“We are voyagers!”: What Disney’s Moana Taught Me About Coaching

Like most young children her age, my daughter is obsessed with cartoons. For reasons unknown to me and other tortured parents familiar with the human alarm clock of tiny shoving hands accompanied by piercing voice, early Saturday mornings are the preferred time for watching these animated shows. So I remember clearly the morning my daughter interrupted my sleep with a repeated request to watch Moana. Barely awake, I dragged myself to the lounge and turned on the TV to play the movie for her. I settled on the couch hoping to catch a few more minutes of sleep. Boy, was I wrong.

What a great surprise it was to discover this story. I’m not here to promote Disney films, they do a pretty good job of that themselves. But I’ll be honest – I loved this story.

Like other Disney classics that came before it, Moana follows the pattern of the “hero’s journey” as defined by Joseph Campbell. So in that sense, the fairytale ending after facing a big challenge is quite predictable. But there was something special about this movie that I can’t explain. It’s safe to say I’ve gone on to watch it more times than my daughter since that first Saturday! And sometimes, I’m the one who wakes her up to watch it again. Don’t judge me – it’s become our little ritual.

One of the scenes in the movie, where Moana discovers a secret about her ancestors, is one of my favourites.  After finding a cave where explorers’ boats have been stored, unused for centuries, Moana comes to a realisation about her lineage. It leads to a turning point in the movie that sees the young heroine take on a life-changing journey.

As my daughter runs up and down the passage, echoing Moana’s exclamations of “We were voyagers!”, I can’t help but make a connection between this story and the journey of self-discovery that is an integral part of coaching. Every coaching process starts with a person setting out to discover their potential, armed with their history – the stories they’ve been told – and resources that may be known or unknown to them. They take on an intense and deeply personal adventure, facing moments of difficulty and challenges along the way that help them better understand their values and identity. The coach simply facilitates the process, acting as co-pilot, and ensuring that the coachee stays focused and positive until they reach their destination.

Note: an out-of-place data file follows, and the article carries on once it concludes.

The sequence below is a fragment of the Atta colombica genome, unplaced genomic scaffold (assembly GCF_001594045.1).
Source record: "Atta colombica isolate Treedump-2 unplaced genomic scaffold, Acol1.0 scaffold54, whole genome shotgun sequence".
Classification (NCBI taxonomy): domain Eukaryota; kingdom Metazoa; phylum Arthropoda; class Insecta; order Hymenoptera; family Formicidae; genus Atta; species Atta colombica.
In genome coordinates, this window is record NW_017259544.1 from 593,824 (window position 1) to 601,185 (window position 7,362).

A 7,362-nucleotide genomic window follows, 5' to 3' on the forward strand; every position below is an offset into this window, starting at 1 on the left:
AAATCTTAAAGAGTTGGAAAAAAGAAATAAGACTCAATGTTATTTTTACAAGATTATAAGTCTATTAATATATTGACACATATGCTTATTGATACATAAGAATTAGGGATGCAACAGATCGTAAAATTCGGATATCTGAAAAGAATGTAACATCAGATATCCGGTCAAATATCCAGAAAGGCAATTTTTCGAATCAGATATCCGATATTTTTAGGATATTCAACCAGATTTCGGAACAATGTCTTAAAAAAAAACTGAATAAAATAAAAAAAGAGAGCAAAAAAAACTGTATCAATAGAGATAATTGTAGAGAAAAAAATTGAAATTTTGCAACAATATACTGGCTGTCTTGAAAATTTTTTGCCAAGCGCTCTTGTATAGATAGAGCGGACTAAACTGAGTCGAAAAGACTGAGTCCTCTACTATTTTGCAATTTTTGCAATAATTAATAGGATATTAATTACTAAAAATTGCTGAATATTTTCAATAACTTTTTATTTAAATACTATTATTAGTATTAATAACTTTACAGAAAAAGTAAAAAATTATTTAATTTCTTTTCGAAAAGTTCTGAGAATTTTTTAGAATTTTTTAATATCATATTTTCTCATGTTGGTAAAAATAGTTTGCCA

Just like Moana, who boards a boat she can barely keep afloat, I consider us to be brave voyagers searching for a greater purpose. The questions that arise then are whether you are ready to take this journey? Is this the right time, who do you want to travel with, and of course what’s your destination? All these questions, the critical preliminary work for any coaching process, seem difficult to answer but are addressed in complete confidentiality and without judgment.

So, fellow voyagers, are you ready to begin your own enriching journey? Welcome aboard.


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